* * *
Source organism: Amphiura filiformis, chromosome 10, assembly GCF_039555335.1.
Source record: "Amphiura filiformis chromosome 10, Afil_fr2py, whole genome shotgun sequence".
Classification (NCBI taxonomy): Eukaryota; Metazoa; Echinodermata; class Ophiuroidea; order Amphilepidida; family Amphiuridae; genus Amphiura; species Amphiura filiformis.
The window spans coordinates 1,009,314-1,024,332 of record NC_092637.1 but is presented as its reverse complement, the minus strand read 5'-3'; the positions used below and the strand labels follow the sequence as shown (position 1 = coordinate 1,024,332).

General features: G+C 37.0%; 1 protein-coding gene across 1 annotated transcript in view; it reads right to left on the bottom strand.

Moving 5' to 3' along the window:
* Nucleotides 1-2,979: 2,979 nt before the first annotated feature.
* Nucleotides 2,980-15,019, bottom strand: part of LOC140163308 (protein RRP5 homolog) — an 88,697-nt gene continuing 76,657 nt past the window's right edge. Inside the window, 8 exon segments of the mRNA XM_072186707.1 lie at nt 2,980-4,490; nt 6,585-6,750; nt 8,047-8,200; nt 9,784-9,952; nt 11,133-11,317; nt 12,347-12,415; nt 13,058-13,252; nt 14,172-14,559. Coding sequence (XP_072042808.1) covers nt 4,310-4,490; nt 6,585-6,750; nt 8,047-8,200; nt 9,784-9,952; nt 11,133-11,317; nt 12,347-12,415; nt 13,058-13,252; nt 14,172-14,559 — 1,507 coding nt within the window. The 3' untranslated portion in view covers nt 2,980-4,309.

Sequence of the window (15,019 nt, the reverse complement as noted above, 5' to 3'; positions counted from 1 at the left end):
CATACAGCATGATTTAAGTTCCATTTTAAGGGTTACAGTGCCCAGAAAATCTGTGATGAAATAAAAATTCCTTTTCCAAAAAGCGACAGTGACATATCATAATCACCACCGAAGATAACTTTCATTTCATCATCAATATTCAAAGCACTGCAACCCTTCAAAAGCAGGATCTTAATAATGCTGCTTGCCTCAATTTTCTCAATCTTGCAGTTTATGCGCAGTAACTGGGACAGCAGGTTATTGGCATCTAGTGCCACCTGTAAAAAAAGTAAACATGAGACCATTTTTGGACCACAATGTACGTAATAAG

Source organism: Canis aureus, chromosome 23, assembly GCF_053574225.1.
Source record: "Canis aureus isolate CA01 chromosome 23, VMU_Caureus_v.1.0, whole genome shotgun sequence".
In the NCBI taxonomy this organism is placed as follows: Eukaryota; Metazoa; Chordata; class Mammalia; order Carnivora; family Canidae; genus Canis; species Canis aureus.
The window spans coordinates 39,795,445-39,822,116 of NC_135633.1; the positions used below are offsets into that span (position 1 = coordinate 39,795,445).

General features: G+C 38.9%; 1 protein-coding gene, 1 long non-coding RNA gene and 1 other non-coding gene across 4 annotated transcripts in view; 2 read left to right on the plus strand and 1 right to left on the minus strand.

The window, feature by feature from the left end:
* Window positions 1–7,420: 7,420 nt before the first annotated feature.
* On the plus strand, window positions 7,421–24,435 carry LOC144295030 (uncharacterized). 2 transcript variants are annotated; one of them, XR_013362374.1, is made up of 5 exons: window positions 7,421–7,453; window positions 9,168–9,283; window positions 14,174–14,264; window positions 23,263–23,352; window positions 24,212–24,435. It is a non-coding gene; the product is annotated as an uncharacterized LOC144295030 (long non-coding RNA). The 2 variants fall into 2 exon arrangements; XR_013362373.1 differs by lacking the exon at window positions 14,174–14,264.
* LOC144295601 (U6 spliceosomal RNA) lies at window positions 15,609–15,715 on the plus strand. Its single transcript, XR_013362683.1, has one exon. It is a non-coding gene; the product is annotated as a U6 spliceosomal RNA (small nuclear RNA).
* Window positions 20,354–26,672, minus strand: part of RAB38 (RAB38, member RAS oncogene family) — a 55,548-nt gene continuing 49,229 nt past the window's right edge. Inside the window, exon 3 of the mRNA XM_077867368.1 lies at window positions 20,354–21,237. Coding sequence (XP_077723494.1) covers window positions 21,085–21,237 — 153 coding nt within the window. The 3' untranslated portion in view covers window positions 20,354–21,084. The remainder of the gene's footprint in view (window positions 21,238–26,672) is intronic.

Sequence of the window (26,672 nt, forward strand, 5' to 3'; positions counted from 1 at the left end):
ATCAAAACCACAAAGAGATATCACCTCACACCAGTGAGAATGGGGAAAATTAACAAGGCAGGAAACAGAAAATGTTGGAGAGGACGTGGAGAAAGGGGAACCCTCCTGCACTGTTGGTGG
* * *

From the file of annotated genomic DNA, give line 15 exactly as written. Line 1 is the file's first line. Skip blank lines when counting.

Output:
General features: G+C 38.9%; 1 protein-coding gene, 1 long non-coding RNA gene and 1 other non-coding gene across 4 annotated transcripts in view; 2 read left to right on the plus strand and 1 right to left on the minus strand.